Around the Bend July 15, 2017 By Judy Steffes
The downtown West Bend Theater has been sold.
A plan to restore a historic theater in downtown West Bend is taking a step forward with the sale of the building to a nonprofit group.
Historic West Bend Theatre Inc. on Friday bought the West Bend Theatre, 125 N. Main St., for $250,000 from Ascendant Holdings LLC, said John Torinus, the group’s spokesman.
That group wants to convert the former cinema into a venue for classic and children’s movies, plays by local theater groups, music and comedy shows, and events such as weddings and corporate meetings. The project architect is Scott Georgeson, who operates Milwaukee-based Orchestra Design Studio.
The organization is starting a campaign to raise $1.5 million to $3 million for the restoration, Torinus said. The extent of the renovations will depend on how much funds can be raised, he said. A tentative timeline calls for a fall 2018 opening.
The West Bend Theatre opened in 1929 and stopped showing movies in 2006. (jsonline)
Washington County Treasurer, Jane Merten, would like to remind taxpayers that their postponed/second installment 2016 property taxes are due on or before July 31, 2017.
If you are paying by check, Merten says, “Please make sure that the numeric and the written portions of the check are the same and that your check is signed, otherwise the check will be returned, and this could result in interest and penalty charges if postmarked after the due date. Postdated checks will not be held and will be processed the day that they are received. Checks should be mailed to the Washington County Treasurer, PO Box 1986, West Bend, Wisconsin, 53095. If you require a receipt, please enclose a self-addressed, stamped envelope.”
Merten encourages mailing your property tax payments early and not waiting until the last week of July. Mailing your payment early helps make sure that the USPS postmark is timely and provides greater opportunity to correct errors before the deadline. “The cost of missing the July 31 deadline is severe. Under state law, interest and penalty charges are 1.5% per month back to February 1, (10.5% in August for 2016 taxes) and continue to accrue until the taxes are paid in full. So, it is imperative to pay property taxes on time to avoid delinquent charges.”
You can also pay your property taxes online using a credit card or electronic check through Point & Pay. Visit the county website at www.co.washington.wi.us, then click on Departments, then County Treasurer, and Pay Real Estate Taxes Online. You will need your tax parcel number as well as the amount due. Of note, Point & Pay will charge a convenience fee of 2.39% of the amount for this service.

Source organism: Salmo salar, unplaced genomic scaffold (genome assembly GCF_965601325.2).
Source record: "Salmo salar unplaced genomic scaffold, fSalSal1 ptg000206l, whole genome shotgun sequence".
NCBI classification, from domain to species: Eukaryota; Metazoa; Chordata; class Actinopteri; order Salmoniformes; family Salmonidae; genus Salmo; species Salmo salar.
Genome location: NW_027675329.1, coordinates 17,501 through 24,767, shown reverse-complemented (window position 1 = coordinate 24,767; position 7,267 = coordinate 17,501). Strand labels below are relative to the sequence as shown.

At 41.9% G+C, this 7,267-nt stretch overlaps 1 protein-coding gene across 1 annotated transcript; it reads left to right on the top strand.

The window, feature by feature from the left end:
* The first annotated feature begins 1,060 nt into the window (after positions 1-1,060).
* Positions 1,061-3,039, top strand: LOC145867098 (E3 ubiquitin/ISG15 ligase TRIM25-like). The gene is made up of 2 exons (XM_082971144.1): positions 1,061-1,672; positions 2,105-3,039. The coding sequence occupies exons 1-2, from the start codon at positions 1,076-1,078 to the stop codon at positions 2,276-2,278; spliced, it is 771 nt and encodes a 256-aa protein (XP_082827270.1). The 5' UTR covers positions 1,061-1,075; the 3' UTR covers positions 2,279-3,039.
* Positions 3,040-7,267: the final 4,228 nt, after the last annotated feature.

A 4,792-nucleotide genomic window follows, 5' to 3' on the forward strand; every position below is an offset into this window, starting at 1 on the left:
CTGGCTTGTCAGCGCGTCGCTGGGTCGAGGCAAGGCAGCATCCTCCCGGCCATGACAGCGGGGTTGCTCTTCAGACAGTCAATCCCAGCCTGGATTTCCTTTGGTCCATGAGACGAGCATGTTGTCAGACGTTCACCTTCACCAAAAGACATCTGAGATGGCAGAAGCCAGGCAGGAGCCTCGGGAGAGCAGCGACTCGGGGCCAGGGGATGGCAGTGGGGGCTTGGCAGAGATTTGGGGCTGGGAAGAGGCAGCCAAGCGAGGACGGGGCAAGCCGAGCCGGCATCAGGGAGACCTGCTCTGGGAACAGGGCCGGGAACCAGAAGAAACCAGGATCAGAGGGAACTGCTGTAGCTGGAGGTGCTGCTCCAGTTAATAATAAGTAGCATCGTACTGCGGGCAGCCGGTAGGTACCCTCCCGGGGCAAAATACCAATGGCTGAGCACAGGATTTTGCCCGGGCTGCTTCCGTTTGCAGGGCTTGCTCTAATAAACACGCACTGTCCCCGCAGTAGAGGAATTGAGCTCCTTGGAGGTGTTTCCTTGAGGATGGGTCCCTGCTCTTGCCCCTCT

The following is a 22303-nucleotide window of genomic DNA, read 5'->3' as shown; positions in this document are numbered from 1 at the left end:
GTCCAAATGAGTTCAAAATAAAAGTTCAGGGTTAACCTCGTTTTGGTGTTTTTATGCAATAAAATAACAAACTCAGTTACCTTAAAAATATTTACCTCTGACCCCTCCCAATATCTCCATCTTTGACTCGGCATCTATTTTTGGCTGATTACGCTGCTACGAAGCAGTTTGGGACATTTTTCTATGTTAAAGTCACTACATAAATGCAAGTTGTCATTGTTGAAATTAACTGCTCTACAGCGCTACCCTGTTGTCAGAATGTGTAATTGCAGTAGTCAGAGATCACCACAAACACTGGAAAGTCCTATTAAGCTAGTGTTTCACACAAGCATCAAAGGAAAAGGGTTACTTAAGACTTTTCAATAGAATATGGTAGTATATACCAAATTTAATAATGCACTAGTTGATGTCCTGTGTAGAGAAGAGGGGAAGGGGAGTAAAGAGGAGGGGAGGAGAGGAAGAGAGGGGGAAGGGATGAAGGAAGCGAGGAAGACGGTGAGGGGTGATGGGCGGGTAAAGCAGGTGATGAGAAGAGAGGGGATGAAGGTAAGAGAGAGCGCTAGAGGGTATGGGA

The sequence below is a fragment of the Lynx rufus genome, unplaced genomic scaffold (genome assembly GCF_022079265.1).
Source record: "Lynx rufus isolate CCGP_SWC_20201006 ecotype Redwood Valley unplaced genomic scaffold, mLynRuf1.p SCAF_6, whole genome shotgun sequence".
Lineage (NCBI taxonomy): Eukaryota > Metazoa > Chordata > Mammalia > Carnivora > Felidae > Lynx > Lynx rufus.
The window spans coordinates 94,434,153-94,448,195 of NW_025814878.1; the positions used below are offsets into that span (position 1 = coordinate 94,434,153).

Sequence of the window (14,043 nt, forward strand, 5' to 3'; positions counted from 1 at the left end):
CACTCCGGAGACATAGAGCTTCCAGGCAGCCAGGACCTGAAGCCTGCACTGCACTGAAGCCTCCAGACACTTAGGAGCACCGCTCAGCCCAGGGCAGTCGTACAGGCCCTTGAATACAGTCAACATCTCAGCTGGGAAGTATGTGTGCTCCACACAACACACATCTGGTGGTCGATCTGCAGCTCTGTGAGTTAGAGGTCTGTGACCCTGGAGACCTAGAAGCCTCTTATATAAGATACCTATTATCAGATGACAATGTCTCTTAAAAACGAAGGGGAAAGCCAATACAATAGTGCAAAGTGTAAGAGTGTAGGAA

The Washington County Treasurer’s office hours are Monday thru Friday from 8 a.m. to 4:30 p.m. You can contact the office at 262.335.4324.
The City of West Bend Department of Public Works is having an Electronics Recycling Collection Day today, July 15, from 9:00 a.m. – 1:00 p.m. at Advanced Disposal, l803 N. River Road, West Bend.
Wisconsin’s electronics recycling law states all electronics are banned from landfills. The City’s recycling contract with Advanced Disposal provides City of West Bend residents an opportunity to dispose of electronics and computers at no cost.
• desktop printers and printer/fax/copier/scanner combinations
• video display devices with displays of at least 7” in the longest diagonal direction
• laptop computers
• computer monitors
• computer peripherals, including keyboards, mice, hard drives, and other devices
• fax machines
• DVD players, VCRs, and other video players (i.e., DVRs).
On Friday, July 7, Washington County Attorney Brad Stern participated in an interactive webinar sponsored by Wisconsin Counties Association (WCA) concerning a recent Wisconsin Supreme Court decision which will impact public entities with regards to the Open Meetings Law.
It is too early to tell the full impacts of this decision, but there will likely be significant changes that will be required in the way local government does business. These changes may include the need to post public notice for meetings of committees comprised of staff and administration.
Neighbors across Washington County are starting to see these signs at entrances to county parks.
The signs remind county park visitors that entrance fees will be increasing in 2018. Last month, the Washington County Board approved the Parks Fiscal Sustainability Plan.
The plan aims to operate County Parks and Trails independent of the Property Tax Levy and sets course to achieve this over the next three years in order to maintain and improve parks for current and future generations of park users.
A major component of the plan includes new user fees in 2018 – daily entrance fees or annual park entrance stickers for County Parks to include the following parks: Glacier Hills Park, Ackerman’s Grove Park, Heritage Trails Park, Sandy Knoll Park, Leonard J. Yahr Park, and Homestead Hollow Park.